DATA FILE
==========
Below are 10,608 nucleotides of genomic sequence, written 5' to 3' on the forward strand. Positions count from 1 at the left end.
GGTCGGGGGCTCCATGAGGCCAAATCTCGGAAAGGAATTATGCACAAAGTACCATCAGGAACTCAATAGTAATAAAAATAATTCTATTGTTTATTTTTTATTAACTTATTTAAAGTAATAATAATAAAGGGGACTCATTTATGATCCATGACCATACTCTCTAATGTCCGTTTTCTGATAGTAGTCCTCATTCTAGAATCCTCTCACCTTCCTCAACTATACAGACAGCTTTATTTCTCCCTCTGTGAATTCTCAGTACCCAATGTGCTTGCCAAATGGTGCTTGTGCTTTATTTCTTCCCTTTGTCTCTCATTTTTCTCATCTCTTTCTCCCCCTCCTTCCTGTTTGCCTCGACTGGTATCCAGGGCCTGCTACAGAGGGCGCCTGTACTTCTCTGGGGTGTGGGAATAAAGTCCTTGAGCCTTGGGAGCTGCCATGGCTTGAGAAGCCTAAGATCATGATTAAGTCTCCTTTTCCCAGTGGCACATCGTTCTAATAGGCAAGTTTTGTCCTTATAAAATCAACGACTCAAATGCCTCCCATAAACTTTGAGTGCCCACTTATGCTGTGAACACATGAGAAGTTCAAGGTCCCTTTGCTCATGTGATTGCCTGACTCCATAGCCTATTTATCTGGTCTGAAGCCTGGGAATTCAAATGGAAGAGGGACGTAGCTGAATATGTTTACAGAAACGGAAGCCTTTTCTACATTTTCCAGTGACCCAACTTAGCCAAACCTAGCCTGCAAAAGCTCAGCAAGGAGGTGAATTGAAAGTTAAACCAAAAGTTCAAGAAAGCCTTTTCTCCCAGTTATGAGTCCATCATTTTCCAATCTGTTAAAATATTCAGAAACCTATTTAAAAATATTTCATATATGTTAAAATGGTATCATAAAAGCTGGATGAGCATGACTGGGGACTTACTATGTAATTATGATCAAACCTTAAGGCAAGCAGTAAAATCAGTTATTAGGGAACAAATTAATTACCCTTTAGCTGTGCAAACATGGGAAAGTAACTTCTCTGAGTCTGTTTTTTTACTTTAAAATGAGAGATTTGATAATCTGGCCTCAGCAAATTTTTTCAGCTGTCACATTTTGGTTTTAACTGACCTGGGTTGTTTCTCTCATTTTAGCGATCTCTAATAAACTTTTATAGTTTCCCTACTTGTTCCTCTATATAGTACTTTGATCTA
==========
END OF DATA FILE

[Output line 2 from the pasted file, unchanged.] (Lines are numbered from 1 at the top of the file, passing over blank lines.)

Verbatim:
GGTCGGGGGCTCCATGAGGCCAAATCTCGGAAAGGAATTATGCACAAAGTACCATCAGGAACTCAATAGTAATAAAAATAATTCTATTGTTTATTTTTTATTAACTTATTTAAAGTAATAATAATAAAGGGGACTCATTTATGATCCATGACCATACTCTCTAATGTCCGTTTTCTGATAGTAGTCCTCATTCTAGAATCCTCTCACCTTCCTCAACTATACAGACAGCTTTATTTCTCCCTCTGTGAATTCTCAGTACCCAATGTGCTTGCCAAATGGTGCTTGTGCTTTATTTCTTCCCTTTGTCTCTCATTTTTCTCATCTCTTTCTCCCCCTCCTTCCTGTTTGCCTCGACTGGTATCCAGGGCCTGCTACAGAGGGCGCCTGTACTTCTCTGGGGTGTGGGAATAAAGTCCTTGAGCCTTGGGAGCTGCCATGGCTTGAGAAGCCTAAGATCATGATTAAGTCTCCTTTTCCCAGTGGCACATCGTTCTAATAGGCAAGTTTTGTCCTTATAAAATCAACGACTCAAATGCCTCCCATAAACTTTGAGTGCCCACTTATGCTGTGAACACATGAGAAGTTCAAGGTCCCTTTGCTCATGTGATTGCCTGACTCCATAGCCTATTTATCTGGTCTGAAGCCTGGGAATTCAAATGGAAGAGGGACGTAGCTGAATATGTTTACAGAAACGGAAGCCTTTTCTACATTTTCCAGTGACCCAACTTAGCCAAACCTAGCCTGCAAAAGCTCAGCAAGGAGGTGAATTGAAAGTTAAACCAAAAGTTCAAGAAAGCCTTTTCTCCCAGTTATGAGTCCATCATTTTCCAATCTGTTAAAATATTCAGAAACCTATTTAAAAATATTTCATATATGTTAAAATGGTATCATAAAAGCTGGATGAGCATGACTGGGGACTTACTATGTAATTATGATCAAACCTTAAGGCAAGCAGTAAAATCAGTTATTAGGGAACAAATTAATTACCCTTTAGCTGTGCAAACATGGGAAAGTAACTTCTCTGAGTCTGTTTTTTTACTTTAAAATGAGAGATTTGATAATCTGGCCTCAGCAAATTTTTTCAGCTGTCACATTTTGGTTTTAACTGACCTGGGTTGTTTCTCTCATTTTAGCGATCTCTAATAAACTTTTATAGTTTCCCTACTTGTTCCTCTATATAGTACTTTGATCTA